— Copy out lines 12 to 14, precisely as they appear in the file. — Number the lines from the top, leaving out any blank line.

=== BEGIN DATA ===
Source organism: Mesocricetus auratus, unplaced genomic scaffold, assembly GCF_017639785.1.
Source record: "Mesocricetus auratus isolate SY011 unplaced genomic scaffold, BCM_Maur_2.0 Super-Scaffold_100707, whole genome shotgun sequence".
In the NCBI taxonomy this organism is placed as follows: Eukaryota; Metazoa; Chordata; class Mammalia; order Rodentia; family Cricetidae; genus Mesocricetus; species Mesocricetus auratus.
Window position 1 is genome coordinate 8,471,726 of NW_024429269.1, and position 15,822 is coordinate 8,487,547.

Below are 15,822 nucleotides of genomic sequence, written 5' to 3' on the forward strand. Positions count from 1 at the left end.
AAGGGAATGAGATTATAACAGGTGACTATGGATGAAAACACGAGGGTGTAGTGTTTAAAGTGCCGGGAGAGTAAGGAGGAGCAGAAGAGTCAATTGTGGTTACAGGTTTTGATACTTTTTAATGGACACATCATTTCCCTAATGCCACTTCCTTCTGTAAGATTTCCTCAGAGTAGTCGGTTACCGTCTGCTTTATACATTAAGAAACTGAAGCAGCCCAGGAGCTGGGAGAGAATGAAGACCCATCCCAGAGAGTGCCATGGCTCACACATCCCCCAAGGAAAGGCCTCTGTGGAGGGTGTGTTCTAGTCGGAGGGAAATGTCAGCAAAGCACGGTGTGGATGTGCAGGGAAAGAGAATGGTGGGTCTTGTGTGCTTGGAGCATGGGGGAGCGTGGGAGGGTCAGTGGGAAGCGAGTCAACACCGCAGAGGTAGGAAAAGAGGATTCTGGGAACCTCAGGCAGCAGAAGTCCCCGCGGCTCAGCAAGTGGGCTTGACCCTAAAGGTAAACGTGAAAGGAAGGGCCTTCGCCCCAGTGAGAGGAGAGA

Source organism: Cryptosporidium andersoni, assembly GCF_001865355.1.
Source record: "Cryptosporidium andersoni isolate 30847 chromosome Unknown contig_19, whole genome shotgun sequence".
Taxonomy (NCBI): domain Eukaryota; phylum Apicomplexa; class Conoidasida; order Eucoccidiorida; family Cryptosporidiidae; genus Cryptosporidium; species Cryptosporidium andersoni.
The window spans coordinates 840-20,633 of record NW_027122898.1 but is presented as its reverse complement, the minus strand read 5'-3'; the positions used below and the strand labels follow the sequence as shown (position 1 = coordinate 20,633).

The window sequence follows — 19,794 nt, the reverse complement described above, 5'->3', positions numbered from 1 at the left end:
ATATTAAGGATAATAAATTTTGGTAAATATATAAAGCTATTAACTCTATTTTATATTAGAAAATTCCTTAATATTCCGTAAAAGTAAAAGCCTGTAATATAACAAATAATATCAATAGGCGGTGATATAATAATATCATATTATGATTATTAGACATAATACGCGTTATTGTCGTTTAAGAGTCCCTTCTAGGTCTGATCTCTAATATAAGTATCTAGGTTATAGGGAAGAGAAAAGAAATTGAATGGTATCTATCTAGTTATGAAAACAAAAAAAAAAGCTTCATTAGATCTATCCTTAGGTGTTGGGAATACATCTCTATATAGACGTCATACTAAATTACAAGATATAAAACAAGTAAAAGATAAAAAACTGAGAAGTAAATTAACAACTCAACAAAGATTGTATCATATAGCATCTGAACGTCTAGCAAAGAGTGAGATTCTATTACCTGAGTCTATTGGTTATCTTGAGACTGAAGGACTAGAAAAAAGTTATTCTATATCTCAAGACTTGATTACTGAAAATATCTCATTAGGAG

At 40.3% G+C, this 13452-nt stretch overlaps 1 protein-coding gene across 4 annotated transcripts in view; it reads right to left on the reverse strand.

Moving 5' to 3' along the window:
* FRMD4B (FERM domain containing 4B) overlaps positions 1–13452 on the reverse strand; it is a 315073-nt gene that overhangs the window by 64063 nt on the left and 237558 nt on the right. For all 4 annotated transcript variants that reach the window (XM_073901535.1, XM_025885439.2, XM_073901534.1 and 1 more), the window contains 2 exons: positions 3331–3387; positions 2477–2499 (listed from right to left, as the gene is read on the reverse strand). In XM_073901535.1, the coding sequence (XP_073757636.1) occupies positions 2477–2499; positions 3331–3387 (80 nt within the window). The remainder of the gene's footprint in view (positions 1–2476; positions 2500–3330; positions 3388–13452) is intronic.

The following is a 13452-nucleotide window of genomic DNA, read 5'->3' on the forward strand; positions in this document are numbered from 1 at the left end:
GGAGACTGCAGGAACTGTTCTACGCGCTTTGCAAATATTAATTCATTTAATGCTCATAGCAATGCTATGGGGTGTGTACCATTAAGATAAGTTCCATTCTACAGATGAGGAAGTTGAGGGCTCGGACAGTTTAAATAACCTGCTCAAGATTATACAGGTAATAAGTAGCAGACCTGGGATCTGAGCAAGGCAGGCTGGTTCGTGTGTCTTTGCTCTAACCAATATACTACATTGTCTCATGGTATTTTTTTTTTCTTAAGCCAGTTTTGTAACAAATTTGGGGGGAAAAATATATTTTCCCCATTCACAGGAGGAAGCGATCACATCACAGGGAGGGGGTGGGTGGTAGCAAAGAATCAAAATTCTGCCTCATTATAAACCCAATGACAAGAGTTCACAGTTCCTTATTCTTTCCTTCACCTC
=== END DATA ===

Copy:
ATATTAAGGATAATAAATTTTGGTAAATATATAAAGCTATTAACTCTATTTTATATTAGAAAATTCCTTAATATTCCGTAAAAGTAAAAGCCTGTAATATAACAAATAATATCAATAGGCGGTGATATAATAATATCATATTATGATTATTAGACATAATACGCGTTATTGTCGTTTAAGAGTCCCTTCTAGGTCTGATCTCTAATATAAGTATCTAGGTTATAGGGAAGAGAAAAGAAATTGAATGGTATCTATCTAGTTATGAAAACAAAAAAAAAAGCTTCATTAGATCTATCCTTAGGTGTTGGGAATACATCTCTATATAGACGTCATACTAAATTACAAGATATAAAACAAGTAAAAGATAAAAAACTGAGAAGTAAATTAACAACTCAACAAAGATTGTATCATATAGCATCTGAACGTCTAGCAAAGAGTGAGATTCTATTACCTGAGTCTATTGGTTATCTTGAGACTGAAGGACTAGAAAAAAGTTATTCTATATCTCAAGACTTGATTACTGAAAATATCTCATTAGGAG

At 40.3% G+C, this 13452-nt stretch overlaps 1 protein-coding gene across 4 annotated transcripts in view; it reads right to left on the reverse strand.

Moving 5' to 3' along the window: